“When the red, red robin comes bob, bob bobbin’ along, along—there’ll be no more sobbing when he starts throbbing his own sweet song,” declared Harry Woods when he wrote …
“When the red, red robin comes bob, bob bobbin’ along, along—there’ll be no more sobbing when he starts throbbing his own sweet song,” declared Harry Woods when he wrote the lyrics and music of the popular song, which comes to mind when American robins herald the arrival of the warmer seasons.
If you’ve been noticing a bright and alert grayish bird with a “red breast” bounding around your yard or “running” across the forest duff before plunging its beak into the ground and yanking out a hapless earthworm, you are likely looking at this industrious thrush.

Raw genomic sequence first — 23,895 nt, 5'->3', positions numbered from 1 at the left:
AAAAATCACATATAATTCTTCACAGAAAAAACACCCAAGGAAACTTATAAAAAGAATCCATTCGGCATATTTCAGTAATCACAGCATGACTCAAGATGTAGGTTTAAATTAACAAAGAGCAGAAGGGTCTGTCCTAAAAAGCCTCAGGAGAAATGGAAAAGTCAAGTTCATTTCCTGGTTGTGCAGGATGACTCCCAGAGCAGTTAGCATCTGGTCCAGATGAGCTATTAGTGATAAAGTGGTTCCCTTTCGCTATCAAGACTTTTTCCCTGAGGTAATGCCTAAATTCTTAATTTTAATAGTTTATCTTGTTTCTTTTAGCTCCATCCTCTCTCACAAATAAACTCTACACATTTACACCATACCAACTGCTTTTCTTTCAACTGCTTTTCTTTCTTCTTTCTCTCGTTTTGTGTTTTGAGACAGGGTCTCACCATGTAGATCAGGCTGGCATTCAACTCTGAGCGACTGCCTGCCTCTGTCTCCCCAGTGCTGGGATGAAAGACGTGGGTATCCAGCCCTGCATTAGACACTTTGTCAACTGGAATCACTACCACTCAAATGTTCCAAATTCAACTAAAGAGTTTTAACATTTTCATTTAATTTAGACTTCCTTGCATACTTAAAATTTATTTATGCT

Robins are abundant throughout the Upper Delaware River region. They frequently forage for earthworms on lawns and are therefore vulnerable to pesticide poisoning. For the sake of these cheery birds and other wildlife, go lightly when it comes to applying chemicals. Commit to seeking out less toxic alternatives and to appreciating the beauty of plants often considered to be weeds.
And consider heeding the good life advice inspired by our chipper neighbors in the iconic song. “Wake up, wake up, you sleepyhead/Get up, get up, get out of bed/Cheer up, cheer up the sun is red/Live, love, laugh and be happy.”
(Hear Al Jolson’s merry version of “When the Red, Red Robin” at www.youtube.com/watch?v=vtkhJ1xqw2o. )
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